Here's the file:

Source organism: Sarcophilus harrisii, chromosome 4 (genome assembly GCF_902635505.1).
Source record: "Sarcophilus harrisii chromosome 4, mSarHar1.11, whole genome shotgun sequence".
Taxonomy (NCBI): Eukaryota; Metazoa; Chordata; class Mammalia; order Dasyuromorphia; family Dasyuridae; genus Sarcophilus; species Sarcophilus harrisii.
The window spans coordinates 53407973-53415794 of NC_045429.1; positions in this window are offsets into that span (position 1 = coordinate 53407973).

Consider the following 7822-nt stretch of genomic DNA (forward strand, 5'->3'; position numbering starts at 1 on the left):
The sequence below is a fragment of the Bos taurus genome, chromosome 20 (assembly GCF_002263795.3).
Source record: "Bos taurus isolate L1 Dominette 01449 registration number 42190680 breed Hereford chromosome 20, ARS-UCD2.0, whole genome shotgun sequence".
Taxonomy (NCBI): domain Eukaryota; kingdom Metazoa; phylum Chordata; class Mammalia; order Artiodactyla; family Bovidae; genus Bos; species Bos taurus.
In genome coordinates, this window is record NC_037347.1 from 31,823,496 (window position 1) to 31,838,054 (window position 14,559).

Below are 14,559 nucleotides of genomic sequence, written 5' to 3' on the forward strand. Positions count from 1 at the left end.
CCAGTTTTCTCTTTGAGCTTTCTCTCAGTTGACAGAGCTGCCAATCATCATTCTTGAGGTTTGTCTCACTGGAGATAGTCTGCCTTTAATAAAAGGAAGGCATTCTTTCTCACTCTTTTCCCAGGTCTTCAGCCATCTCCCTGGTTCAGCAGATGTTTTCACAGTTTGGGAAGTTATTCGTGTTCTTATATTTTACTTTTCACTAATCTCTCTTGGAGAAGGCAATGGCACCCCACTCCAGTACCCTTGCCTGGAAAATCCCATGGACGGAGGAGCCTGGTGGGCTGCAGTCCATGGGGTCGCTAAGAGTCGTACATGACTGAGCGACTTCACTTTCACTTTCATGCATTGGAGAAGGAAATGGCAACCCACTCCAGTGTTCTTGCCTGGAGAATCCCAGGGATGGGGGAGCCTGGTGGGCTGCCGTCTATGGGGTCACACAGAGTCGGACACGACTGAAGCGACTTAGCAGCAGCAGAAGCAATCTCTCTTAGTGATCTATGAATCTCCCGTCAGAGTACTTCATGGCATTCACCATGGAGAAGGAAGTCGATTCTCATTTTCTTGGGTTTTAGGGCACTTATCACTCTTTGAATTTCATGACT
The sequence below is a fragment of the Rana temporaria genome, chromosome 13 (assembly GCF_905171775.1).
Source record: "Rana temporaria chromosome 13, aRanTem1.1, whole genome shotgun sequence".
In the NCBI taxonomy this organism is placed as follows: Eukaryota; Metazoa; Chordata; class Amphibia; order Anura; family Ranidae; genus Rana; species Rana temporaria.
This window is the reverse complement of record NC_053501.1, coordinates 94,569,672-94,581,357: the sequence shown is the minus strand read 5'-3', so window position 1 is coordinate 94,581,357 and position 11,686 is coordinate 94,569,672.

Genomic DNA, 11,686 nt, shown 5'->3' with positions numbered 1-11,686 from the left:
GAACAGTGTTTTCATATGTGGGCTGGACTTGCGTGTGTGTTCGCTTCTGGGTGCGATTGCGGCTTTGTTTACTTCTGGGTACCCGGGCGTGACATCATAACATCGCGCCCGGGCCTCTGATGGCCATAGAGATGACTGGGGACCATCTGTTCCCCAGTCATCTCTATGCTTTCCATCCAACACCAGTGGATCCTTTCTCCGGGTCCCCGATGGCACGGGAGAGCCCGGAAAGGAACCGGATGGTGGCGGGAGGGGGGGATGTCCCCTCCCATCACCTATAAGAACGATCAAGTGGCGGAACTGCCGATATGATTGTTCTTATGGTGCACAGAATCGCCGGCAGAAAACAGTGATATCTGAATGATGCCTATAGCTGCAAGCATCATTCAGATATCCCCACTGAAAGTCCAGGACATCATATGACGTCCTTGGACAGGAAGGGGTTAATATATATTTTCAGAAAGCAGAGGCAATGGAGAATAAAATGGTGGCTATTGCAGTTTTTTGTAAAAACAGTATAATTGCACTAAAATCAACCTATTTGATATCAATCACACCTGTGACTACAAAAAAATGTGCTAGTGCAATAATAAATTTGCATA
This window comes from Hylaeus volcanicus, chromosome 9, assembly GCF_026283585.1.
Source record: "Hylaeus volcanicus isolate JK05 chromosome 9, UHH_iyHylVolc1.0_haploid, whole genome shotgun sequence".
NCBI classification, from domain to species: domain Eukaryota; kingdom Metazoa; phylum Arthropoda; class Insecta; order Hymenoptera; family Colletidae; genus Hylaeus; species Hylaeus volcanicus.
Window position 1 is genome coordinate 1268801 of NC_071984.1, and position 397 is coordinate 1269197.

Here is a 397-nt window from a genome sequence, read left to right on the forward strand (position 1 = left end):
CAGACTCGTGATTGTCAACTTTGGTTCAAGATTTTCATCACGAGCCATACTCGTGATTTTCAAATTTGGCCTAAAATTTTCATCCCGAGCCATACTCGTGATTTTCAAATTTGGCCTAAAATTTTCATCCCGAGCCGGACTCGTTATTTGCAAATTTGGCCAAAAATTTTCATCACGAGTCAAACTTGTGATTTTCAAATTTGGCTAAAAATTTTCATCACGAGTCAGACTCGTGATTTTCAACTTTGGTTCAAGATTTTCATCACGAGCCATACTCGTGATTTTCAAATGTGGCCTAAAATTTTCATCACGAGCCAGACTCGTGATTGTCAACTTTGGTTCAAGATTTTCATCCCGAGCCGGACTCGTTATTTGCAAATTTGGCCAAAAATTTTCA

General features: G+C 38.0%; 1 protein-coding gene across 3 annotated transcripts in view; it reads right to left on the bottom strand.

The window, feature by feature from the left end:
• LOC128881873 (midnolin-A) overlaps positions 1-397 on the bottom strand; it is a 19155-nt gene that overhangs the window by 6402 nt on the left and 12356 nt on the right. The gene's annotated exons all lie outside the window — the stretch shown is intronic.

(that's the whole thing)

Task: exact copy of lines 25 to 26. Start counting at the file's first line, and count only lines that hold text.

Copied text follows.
The window, feature by feature from the left end:
• LOC128881873 (midnolin-A) overlaps positions 1-397 on the bottom strand; it is a 19155-nt gene that overhangs the window by 6402 nt on the left and 12356 nt on the right. The gene's annotated exons all lie outside the window — the stretch shown is intronic.